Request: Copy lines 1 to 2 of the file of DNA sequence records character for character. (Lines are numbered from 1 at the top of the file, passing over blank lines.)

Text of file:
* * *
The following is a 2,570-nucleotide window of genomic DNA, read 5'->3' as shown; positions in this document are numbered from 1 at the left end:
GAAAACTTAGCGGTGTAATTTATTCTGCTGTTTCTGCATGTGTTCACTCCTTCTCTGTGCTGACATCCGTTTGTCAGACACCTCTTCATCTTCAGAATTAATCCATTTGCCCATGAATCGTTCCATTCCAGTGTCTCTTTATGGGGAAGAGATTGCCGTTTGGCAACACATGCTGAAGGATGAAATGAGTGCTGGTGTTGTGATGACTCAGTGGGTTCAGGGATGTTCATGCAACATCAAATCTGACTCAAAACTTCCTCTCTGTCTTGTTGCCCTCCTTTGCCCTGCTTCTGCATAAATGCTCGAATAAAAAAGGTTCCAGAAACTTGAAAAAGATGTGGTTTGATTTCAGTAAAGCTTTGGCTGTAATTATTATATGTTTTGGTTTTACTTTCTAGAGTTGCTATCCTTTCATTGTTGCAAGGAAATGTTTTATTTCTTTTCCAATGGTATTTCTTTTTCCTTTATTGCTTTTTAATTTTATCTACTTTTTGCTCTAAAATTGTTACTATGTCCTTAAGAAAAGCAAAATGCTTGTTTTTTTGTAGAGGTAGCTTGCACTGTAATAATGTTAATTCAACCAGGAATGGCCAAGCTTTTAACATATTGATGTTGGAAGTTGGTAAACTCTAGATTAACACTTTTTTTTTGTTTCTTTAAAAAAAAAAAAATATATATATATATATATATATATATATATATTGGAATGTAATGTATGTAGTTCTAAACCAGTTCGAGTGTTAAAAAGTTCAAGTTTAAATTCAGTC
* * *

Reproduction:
The following is a 2,570-nucleotide window of genomic DNA, read 5'->3' as shown; positions in this document are numbered from 1 at the left end:
GAAAACTTAGCGGTGTAATTTATTCTGCTGTTTCTGCATGTGTTCACTCCTTCTCTGTGCTGACATCCGTTTGTCAGACACCTCTTCATCTTCAGAATTAATCCATTTGCCCATGAATCGTTCCATTCCAGTGTCTCTTTATGGGGAAGAGATTGCCGTTTGGCAACACATGCTGAAGGATGAAATGAGTGCTGGTGTTGTGATGACTCAGTGGGTTCAGGGATGTTCATGCAACATCAAATCTGACTCAAAACTTCCTCTCTGTCTTGTTGCCCTCCTTTGCCCTGCTTCTGCATAAATGCTCGAATAAAAAAGGTTCCAGAAACTTGAAAAAGATGTGGTTTGATTTCAGTAAAGCTTTGGCTGTAATTATTATATGTTTTGGTTTTACTTTCTAGAGTTGCTATCCTTTCATTGTTGCAAGGAAATGTTTTATTTCTTTTCCAATGGTATTTCTTTTTCCTTTATTGCTTTTTAATTTTATCTACTTTTTGCTCTAAAATTGTTACTATGTCCTTAAGAAAAGCAAAATGCTTGTTTTTTTGTAGAGGTAGCTTGCACTGTAATAATGTTAATTCAACCAGGAATGGCCAAGCTTTTAACATATTGATGTTGGAAGTTGGTAAACTCTAGATTAACACTTTTTTTTTGTTTCTTTAAAAAAAAAAAAATATATATATATATATATATATATATATATATTGGAATGTAATGTATGTAGTTCTAAACCAGTTCGAGTGTTAAAAAGTTCAAGTTTAAATTCAGTC